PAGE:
Gallbladder surgery can be done with keyhole surgery (laparoscope) or open surgery.

Endoscopic retrograde cholangiopancreatography (ERCP). With ERCP, you sleep under anesthesia. Your doctor will insert a very thin, flexible telescopic sight with a camera through your mouth to the opening of the bile duct.

This procedure can be used to find and remove gallstones in the duct. It cannot remove stones in the gallbladder. You only need a very short recovery time, as the ERCP typically does not involve making an incision.

Percutaneous cholecystostomy tube. This is a procedure used to drain the gallbladder. While you are under general anesthesia, a tube will be inserted into your gallbladder through a tiny incision in your stomach. Ultrasound or X-rays help the surgeon with orientation. The hose is connected to a bag. Gallstones and extra bile drain into the pouch.

Prevent further attacks

Gallstones can be genetic. However, you can make some lifestyle changes to lower your risk of developing gallstones and having a gallbladder attack.

  • Lose weight. Being overweight or obese increases your risk. This is because it can make your bile richer in cholesterol.
  • Practice and move. An inactive lifestyle or spending too much time sitting increases your risk.
  • Slowly moving towards a more balanced lifestyle. Losing weight too quickly increases your risk of gallstones. This happens because rapid weight loss causes your liver to produce more cholesterol. Avoid trying fad diets, skipping meals, and taking diet supplements for weight loss.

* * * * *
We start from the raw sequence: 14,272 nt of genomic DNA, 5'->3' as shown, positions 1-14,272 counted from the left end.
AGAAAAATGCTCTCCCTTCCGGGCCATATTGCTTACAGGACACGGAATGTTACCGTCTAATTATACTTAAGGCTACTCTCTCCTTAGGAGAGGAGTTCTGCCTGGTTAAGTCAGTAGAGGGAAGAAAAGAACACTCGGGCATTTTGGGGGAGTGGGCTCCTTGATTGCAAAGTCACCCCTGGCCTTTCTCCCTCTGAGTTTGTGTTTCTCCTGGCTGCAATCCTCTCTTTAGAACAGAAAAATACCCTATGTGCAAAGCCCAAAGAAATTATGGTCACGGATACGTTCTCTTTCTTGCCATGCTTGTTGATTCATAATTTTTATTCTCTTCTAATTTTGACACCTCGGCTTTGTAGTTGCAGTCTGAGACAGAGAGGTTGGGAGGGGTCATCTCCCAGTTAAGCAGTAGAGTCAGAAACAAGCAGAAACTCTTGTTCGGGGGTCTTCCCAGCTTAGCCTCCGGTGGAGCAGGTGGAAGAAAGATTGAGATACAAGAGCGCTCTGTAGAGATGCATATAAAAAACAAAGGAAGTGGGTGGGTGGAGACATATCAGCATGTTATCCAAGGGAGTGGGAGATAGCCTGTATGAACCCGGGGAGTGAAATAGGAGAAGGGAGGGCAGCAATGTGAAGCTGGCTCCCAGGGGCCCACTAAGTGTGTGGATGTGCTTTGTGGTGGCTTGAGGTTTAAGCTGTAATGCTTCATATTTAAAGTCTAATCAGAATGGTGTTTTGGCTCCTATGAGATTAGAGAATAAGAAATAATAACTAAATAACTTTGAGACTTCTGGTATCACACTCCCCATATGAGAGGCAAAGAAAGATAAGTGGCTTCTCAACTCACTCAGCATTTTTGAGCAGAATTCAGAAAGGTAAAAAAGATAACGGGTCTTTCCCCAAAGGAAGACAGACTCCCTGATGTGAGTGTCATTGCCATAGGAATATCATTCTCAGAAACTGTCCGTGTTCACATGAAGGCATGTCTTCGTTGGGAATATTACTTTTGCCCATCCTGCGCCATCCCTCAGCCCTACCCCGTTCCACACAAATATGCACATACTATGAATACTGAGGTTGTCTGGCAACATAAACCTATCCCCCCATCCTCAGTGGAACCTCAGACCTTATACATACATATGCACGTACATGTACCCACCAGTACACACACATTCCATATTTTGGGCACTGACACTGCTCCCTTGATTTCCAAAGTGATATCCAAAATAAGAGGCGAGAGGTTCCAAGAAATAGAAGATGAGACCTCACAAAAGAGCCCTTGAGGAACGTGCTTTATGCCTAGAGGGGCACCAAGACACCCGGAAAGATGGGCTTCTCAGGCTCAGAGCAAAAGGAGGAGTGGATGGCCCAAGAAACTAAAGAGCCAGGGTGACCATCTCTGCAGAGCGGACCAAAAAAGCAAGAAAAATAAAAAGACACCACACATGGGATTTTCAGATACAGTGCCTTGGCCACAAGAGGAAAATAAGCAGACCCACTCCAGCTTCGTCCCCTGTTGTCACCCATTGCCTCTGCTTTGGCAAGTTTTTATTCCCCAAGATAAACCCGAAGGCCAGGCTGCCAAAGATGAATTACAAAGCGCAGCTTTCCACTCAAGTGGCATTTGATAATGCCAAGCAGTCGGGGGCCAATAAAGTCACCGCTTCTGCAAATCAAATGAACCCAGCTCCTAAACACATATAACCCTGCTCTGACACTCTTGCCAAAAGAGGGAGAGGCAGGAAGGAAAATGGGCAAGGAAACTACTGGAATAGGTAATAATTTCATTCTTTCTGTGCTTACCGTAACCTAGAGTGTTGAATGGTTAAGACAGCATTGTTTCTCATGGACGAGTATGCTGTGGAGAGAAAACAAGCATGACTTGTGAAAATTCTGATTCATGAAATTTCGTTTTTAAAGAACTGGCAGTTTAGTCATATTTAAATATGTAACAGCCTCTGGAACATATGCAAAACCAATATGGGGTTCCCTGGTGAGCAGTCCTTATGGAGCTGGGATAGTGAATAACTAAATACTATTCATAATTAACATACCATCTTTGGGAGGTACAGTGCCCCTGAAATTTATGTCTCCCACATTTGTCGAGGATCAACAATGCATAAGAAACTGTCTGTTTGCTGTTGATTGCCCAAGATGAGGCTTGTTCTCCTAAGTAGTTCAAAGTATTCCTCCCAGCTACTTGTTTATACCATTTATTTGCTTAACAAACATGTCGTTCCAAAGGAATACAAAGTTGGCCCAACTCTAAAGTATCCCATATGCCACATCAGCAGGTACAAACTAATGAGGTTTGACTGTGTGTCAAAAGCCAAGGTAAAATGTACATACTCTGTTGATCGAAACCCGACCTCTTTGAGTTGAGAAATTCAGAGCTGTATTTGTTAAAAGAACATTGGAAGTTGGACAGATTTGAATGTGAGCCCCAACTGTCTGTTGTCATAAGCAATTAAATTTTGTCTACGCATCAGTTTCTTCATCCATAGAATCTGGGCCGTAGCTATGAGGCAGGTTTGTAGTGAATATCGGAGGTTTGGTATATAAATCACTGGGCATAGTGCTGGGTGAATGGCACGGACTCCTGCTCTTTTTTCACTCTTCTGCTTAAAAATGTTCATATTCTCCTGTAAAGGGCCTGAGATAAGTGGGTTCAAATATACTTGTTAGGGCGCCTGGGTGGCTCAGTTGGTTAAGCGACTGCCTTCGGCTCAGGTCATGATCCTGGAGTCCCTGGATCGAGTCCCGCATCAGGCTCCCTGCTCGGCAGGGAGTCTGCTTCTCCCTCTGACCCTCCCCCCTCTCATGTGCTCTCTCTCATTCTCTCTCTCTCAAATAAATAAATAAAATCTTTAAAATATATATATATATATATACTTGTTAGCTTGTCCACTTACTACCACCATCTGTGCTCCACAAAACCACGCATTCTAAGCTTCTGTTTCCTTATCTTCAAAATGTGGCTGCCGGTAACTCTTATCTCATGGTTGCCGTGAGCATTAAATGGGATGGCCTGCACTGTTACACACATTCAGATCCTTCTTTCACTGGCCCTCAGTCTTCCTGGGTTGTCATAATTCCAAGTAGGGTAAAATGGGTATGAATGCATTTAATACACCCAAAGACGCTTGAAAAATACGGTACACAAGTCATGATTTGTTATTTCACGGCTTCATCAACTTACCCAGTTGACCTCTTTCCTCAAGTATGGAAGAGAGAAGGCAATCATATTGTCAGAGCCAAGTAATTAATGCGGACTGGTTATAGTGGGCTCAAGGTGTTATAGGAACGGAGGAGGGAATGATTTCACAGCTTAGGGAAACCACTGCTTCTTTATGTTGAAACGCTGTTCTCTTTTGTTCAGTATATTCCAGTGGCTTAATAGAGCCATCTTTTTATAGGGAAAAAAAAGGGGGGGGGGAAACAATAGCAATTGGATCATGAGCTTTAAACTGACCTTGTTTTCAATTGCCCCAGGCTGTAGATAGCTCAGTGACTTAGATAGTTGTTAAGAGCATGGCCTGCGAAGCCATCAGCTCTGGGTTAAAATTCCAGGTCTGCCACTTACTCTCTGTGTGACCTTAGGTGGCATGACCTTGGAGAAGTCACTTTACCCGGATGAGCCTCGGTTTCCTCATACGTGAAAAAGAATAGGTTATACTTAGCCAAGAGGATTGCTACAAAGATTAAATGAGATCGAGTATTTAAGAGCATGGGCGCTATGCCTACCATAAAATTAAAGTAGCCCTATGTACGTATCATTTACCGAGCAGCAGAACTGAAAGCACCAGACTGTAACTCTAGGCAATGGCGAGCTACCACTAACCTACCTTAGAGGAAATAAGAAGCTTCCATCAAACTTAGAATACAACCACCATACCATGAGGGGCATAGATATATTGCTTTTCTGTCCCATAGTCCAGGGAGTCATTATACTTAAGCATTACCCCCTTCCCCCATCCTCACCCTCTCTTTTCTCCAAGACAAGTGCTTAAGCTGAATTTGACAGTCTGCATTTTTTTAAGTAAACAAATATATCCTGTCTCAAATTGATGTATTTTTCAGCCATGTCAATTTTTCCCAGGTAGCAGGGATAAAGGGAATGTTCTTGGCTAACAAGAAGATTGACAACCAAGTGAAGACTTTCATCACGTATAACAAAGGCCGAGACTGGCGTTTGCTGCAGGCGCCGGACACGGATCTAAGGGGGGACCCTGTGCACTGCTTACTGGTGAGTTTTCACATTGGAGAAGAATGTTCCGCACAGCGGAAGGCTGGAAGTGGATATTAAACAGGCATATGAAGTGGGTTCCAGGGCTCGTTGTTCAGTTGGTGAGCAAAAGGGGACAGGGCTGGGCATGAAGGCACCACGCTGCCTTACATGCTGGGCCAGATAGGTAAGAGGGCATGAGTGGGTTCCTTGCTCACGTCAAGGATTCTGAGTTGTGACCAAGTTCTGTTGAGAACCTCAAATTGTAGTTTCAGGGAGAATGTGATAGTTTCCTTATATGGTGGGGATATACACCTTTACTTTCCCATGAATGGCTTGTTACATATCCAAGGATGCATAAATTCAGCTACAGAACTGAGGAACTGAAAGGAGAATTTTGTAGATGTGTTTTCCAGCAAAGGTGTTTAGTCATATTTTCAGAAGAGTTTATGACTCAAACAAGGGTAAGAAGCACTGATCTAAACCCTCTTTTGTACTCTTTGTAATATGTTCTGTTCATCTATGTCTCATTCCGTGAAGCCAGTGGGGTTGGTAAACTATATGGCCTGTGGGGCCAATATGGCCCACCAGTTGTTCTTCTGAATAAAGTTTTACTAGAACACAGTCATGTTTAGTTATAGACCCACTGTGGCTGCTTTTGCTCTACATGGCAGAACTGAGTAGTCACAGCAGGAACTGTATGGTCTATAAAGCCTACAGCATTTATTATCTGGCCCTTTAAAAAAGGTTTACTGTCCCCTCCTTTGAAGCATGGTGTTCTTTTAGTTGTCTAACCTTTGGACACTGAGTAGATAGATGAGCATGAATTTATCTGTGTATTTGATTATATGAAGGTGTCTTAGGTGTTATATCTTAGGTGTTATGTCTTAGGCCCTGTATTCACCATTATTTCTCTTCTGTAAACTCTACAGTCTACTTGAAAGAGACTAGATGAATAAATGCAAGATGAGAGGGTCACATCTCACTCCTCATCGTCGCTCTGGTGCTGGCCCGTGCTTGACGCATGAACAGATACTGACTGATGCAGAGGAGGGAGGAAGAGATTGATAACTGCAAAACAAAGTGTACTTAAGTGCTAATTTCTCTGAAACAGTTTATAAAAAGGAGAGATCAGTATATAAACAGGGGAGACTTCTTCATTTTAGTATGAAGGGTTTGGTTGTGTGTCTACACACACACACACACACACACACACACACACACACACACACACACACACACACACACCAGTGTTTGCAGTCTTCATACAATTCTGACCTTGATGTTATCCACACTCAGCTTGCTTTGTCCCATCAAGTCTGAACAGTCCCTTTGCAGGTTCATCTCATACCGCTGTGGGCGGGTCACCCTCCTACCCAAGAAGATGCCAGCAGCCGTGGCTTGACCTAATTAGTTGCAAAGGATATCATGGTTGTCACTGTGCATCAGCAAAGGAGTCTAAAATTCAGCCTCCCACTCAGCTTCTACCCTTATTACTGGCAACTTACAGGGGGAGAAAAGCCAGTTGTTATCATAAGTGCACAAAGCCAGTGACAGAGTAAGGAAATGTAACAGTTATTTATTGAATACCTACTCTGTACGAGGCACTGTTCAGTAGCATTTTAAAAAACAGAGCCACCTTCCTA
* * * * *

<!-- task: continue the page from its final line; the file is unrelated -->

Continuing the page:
Stick to a healthy daily diet and regular exercise to lose weight safely. A gallstone prevention diet includes avoiding unhealthy fats and sugary or starchy foods. Eat more foods that help lower cholesterol. This also includes high fiber foods, such as

  • fresh and frozen vegetables
  • fresh, frozen and dried fruits
  • Whole wheat breads and whole wheat pasta
  • Brown rice
  • lenses
  • Beans
  • quinoa
  • couscous

What are the prospects?

If you have a gallbladder attack, talk to your doctor about how to prevent another one. You may need to have gallbladder removal surgery. You can have normal, healthy digestion without a gallbladder.

Be aware that you can get gallstones even if you eat a healthy, balanced diet and exercise a lot. You cannot control such causes:

  • Genetics (gallstones run in the family)
  • being female (estrogen increases bile cholesterol)
  • are over 40 years old (cholesterol increases with age)
  • who have a Native American or Mexican heritage (some races and ethnicities are more prone to gallstones)

There are conditions that can increase your risk for a gallbladder attack

  • Type 1 diabetes
  • Type 2 diabetes
  • Crohn's disease

Talk to your doctor or health care professional if you have a family history of gallstones or if you have one or more risk factors. An ultrasound can help find out if you have gallstones. If you've had a gallbladder attack, see your doctor for any follow-up appointments, even if you didn't need treatment.